Produced by twenty-two international artists working in different formats and media, the works on display range from printed-out conversations to computer-animated images, videos and sculptural objects. This framework mimics the online experience, where fluid identity allows any kind of question to be posed. ‘How do you occupy space’’ ‘Is wireless everywhere’’ ‘How does it feel to be in love’’ ‘How possible is it to convince people that you are an artist’’ These are some of the preoccupations Joel Holmburg has shared on an online forum generated by Yahoo users. ‘Legendary Account’ consists of the best responses printed and pinned to the wall near the entrance to the exhibition. By pursuing his quasi-existential inquiries within the context of the digital social forum, investing in its potential to generate ideas collectively, he is able to demystify the idea of the artist as a separate and elevated figure. If Holmberg claims the internet as a new vessel for producing shared experience, Aleksandra Domanovic inscribes it in the broader context of mass media history by looking back at the impact of broadcasting in the former Yugoslavia. In ‘19:30’ - a double projection showing Yugoslav nightly news broadcasts from the 1980s next to footage of techno dance parties from the late 90s - Domanovic juxtaposes symptomatic images of two historical moments, each of which contributed to a sense of community, before and after the disintegration of the Socialist Federal Republic, within and across national borders. The artist traveled around the region searching for ‘idents’ - the station identification sequences that precede news broadcasts - which she collected and then gave to DJs, asking them to sample the music and use it in their sets, a way to bridge past and present. Martin Hendriks likewise examines the way historical experience is produced today by examining the impact of online forums on the perception of politics and current events. In his ‘Untitled Black Video’ he has appropriated comments taken from various chat rooms in response to a cell phone video of Saddam Hussein’s execution. The artist blacks out the footage, putting the emphasis on viewers’ reactions, which appear as text on the screen, and allows us to reflect on the ambiguous ethical and social implications of the online diffusion of images. His work is an investigation of current conditions of representation, and poses the question of how we are to create images that respond to and challenge the flow and excess generated by the web.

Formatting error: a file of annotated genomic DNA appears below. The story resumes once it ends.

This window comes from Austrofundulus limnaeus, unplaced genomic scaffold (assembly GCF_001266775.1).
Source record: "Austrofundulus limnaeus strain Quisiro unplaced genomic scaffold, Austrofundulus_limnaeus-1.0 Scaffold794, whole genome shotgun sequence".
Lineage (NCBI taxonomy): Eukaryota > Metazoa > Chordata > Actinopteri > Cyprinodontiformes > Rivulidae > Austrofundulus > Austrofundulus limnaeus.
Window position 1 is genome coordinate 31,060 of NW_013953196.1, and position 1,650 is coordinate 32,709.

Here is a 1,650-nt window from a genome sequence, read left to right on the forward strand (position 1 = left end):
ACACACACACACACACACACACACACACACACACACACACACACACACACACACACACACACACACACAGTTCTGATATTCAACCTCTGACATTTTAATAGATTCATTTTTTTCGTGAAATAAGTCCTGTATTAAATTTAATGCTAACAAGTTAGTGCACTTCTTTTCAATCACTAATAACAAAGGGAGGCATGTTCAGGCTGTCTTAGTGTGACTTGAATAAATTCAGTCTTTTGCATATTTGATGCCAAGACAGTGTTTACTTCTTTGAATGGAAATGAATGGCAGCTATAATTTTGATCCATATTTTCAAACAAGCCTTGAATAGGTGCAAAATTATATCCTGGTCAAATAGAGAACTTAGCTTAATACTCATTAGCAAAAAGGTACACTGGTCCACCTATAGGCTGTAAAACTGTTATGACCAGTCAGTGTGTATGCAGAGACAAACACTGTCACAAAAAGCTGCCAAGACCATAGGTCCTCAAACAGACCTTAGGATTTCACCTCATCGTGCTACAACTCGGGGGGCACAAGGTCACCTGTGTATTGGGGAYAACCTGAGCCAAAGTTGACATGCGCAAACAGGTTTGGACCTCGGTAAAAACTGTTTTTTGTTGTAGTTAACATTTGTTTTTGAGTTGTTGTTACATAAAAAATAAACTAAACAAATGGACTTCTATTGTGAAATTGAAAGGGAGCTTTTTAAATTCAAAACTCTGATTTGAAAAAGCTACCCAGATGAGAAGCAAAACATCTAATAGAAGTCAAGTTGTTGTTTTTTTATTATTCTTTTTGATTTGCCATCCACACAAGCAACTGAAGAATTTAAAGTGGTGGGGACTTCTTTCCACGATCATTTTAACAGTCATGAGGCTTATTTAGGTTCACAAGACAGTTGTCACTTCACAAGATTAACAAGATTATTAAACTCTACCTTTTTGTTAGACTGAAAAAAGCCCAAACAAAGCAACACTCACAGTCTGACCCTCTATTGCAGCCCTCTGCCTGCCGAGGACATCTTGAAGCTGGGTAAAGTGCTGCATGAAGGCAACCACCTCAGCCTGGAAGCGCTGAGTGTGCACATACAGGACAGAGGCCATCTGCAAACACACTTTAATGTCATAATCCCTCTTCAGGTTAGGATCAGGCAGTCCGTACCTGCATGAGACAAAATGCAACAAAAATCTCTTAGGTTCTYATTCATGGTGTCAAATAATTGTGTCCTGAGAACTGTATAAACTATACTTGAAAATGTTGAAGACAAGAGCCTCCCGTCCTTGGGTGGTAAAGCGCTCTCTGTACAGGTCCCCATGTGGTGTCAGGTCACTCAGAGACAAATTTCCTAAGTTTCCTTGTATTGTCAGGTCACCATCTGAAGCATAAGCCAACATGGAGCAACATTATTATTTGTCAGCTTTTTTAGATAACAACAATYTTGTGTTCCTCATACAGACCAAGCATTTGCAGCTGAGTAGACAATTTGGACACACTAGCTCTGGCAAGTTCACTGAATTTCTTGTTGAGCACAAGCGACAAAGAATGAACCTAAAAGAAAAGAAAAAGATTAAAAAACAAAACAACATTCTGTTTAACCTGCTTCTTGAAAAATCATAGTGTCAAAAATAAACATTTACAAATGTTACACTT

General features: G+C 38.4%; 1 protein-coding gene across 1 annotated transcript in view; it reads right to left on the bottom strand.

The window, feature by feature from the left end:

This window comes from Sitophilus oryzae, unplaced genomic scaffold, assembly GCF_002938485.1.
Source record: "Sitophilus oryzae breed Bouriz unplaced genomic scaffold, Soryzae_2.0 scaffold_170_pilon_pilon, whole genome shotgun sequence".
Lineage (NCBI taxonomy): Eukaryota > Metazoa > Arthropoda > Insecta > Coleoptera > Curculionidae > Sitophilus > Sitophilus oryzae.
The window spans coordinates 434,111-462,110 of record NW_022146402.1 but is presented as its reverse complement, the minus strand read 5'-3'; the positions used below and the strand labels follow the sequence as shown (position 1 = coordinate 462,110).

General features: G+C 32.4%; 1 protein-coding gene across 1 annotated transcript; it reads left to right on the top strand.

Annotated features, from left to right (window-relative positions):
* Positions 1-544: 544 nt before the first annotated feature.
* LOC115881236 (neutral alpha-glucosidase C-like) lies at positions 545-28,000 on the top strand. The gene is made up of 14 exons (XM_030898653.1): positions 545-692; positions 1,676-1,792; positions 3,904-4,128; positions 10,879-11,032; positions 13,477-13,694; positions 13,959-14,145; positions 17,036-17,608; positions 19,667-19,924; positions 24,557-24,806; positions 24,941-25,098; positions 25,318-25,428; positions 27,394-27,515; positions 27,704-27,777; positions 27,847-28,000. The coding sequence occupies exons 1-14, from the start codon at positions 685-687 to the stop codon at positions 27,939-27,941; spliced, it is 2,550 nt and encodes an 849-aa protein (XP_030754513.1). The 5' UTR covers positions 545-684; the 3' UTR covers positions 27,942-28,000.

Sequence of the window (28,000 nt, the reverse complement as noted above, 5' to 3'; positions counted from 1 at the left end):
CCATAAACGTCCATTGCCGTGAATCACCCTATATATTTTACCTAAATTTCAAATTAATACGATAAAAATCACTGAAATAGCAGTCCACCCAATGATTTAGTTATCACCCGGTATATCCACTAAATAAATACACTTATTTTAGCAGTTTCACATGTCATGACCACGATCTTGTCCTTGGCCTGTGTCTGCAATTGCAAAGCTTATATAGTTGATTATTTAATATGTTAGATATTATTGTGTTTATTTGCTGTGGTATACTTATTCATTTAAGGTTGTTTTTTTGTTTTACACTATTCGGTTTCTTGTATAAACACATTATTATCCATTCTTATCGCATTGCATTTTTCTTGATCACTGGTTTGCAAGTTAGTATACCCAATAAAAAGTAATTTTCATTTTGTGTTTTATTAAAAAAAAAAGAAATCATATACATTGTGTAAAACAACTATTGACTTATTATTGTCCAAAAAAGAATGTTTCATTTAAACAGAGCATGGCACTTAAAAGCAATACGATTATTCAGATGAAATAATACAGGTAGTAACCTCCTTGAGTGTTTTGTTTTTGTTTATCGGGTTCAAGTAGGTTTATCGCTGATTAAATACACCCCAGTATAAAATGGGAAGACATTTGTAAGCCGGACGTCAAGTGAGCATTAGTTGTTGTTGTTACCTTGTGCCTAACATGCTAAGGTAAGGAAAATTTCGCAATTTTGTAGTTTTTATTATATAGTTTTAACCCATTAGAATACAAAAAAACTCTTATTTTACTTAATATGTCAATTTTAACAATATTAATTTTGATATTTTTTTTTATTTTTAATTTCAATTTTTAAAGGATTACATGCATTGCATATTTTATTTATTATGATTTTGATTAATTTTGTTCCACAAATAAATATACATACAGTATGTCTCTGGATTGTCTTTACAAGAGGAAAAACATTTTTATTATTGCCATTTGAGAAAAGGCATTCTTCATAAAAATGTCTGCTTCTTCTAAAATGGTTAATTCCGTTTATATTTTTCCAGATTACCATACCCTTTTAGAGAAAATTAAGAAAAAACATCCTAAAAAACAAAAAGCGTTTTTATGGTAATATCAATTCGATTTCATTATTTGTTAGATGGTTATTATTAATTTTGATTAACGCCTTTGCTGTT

Lisa Oppenheim and Jon Rafman both respond to this challenge in their photographic works, which propose diverse strategies of appropriation and infringement. In ‘The Sun is Always Setting Somewhere Else’, Oppenheim collects pictures of sunsets taken by Iraqi and Afghan soldiers she found on the Internet and re-photographed them against the background of a Manhattan sunset. Two horizons of experience so distant in reality interconnect easily as visual data. Presented as a slideshow, the work invites us to reflect on the relationship between war and tourism. Rafman takes a similarly mediated view, looking at the world through the window of Google Street in his series ‘9 Eyes of Google Street View’. The artist captures and appropriates images that carry a specific symbolic weight, such as a group of teenagers in Northern Ireland giving the finger to the Google camera, their faces blurred by the site’s editors. Twisting the legacy of street photography, Rafman provides a critical commentary on the ways in which Google has similarly twisted our notions of public and private space, dispersing imagery and putting it at the service of artistic production.